Adam Zebib closed his restaurant this summer for about seven weeks. When he reopened on Aug. 14, it had a new name, look, and menu.
As the name would imply, the Brunch Club at 378 George St. is serving Belgian waffles, shrimp and grits, eggs Benedict, biscuits in sausage gravy, mimosas, and more.
It’s a drastic change compared to the burger-dominated menu that was offered at the Brunch Club’s predecessor in the space, the George Street Ale House.
The change was prompted by New Brunswick diners’ evolving habits in the wake of the COVID-19 pandemic, Zebib said.
“To me, from what I can tell at least in this area, Friday and Saturday night, people aren’t out like they were,” he said.
Traditional eating patterns have been thrown out the window like three-week-old leftovers, and to prove his point, a group of coworkers from a local office just happened to stop in one afternoon last week to order six espresso martinis.
“People drink during the day,” Zebib said. “That’s one thing I realized is that was a lot more infrequent during COVID, that people would stop in and buy cocktails during the day. But now, people have one to two drinks with lunch. We sell mimosas all the time, sangria. I just came out with a new margarita mimosa.”
It’s interesting that Zebib has become such a savvy restaurateur considering that owning a restaurant was never part of a plan. He became an investor and a silent partner in Sliders, which predated the George Street Ale House. In 2010, however, circumstances led to Zebib becoming the one-and-only owner.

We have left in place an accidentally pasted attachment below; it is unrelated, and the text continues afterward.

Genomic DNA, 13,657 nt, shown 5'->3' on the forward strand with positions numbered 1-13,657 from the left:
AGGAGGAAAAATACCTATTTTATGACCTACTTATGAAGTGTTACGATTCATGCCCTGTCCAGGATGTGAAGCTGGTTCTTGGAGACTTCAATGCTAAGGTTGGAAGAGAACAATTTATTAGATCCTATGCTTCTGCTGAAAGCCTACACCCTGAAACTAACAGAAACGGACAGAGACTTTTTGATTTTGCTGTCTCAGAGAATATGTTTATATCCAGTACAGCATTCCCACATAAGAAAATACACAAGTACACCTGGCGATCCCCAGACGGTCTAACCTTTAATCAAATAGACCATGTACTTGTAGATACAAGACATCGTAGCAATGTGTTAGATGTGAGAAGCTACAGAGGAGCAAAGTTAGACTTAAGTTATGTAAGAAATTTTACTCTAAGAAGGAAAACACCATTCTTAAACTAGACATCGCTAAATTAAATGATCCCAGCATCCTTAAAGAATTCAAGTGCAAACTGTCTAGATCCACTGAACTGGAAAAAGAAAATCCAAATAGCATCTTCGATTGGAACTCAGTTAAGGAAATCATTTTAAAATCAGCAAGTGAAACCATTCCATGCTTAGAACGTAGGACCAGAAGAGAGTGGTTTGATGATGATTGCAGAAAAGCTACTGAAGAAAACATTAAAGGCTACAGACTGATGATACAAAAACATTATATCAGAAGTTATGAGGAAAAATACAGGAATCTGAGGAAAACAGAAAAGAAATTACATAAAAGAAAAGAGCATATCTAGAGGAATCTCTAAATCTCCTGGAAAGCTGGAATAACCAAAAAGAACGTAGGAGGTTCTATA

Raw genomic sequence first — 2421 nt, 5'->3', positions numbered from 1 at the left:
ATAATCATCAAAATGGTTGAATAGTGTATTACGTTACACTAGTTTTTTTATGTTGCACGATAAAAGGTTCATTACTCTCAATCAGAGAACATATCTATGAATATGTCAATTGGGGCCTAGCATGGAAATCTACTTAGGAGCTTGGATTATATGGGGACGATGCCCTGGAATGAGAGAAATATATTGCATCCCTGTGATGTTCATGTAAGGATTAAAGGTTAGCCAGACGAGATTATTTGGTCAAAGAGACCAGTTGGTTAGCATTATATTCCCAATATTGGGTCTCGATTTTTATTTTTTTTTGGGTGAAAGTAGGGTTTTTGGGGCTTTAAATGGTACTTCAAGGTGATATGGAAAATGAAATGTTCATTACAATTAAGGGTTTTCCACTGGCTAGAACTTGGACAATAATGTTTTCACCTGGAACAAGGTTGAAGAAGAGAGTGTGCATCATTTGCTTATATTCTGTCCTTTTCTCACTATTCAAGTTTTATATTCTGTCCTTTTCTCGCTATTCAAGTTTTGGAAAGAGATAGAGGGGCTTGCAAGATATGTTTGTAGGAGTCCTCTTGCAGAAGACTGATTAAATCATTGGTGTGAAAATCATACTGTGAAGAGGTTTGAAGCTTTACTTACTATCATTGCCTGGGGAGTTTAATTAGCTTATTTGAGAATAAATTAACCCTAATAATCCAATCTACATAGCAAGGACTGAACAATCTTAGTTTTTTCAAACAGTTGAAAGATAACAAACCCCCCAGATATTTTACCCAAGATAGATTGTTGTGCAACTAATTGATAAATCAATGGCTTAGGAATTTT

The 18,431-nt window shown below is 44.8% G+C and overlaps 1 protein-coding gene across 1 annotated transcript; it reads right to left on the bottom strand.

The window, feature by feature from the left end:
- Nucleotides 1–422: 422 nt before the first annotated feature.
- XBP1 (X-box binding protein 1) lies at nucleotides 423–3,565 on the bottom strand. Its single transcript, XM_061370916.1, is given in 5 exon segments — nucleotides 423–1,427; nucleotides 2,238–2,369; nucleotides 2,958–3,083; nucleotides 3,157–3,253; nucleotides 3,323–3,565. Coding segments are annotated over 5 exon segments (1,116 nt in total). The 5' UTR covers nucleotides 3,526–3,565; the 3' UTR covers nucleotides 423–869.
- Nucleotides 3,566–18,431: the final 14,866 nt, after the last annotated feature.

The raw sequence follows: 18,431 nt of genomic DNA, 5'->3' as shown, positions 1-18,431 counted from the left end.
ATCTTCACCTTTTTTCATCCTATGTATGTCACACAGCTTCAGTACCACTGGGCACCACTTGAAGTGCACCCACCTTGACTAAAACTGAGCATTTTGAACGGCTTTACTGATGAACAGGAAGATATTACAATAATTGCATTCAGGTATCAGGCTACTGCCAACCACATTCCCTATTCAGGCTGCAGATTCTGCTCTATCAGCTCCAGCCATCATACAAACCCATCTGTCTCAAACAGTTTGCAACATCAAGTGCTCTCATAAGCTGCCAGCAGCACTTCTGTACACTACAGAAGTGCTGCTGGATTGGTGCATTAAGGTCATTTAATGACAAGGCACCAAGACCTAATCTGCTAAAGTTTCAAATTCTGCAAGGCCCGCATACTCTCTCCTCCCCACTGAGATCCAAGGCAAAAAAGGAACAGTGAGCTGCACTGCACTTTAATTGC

There was a steep learning curve as Zebib pivoted from a career in the mortgage business. He soon rebranded the restaurant, and the George Street Ale House became a staple for diners looking for some late-night comfort food or who wanted to knock back some beers while watching a ballgame.
The Brunch Club is meant to be a quieter, more inviting, and more open space.
He’s added new light fixtures and made the back bar tidier and more attractive. He fabricated the new light-grain tables in his garage over the summer. He’s added a coffee bar and converted a small office at the back of the room into a DJ booth.
As much as the Brunch Club was born to meet ever-changing tastes and dining habits, it also gave Zebib a chance to expand and elevate the menu and develop all the recipes.
Although there was a smattering of brunch choices on the Ale House’s menu and Zebib claims to have been serving brunch options before it was trendy, new dishes such as the steak and egg hoagie are front and center at the Brunch Club. The toasted hoagie is loaded with an egg cooked to your liking and heaping helpings of cheesesteak. It's all covered in a blanket of cheese and served with seasoned potatoes.
“I realized that people are going to drink no matter what,” Zebib said. “If you give them a place with alcohol, they’re going to come in and they’re going to drink. But, if you have good food and you’re known for that food, they can’t get that anywhere else.
“That cheesesteak, nobody else in town has it," he added. "But everybody can get a can of Head Hunter (beer) down the street at another bar. Somebody else can make you a margarita. I might make you a better margarita, but a margarita is a margarita.”
Story & Photo By: Chuck O'Donnell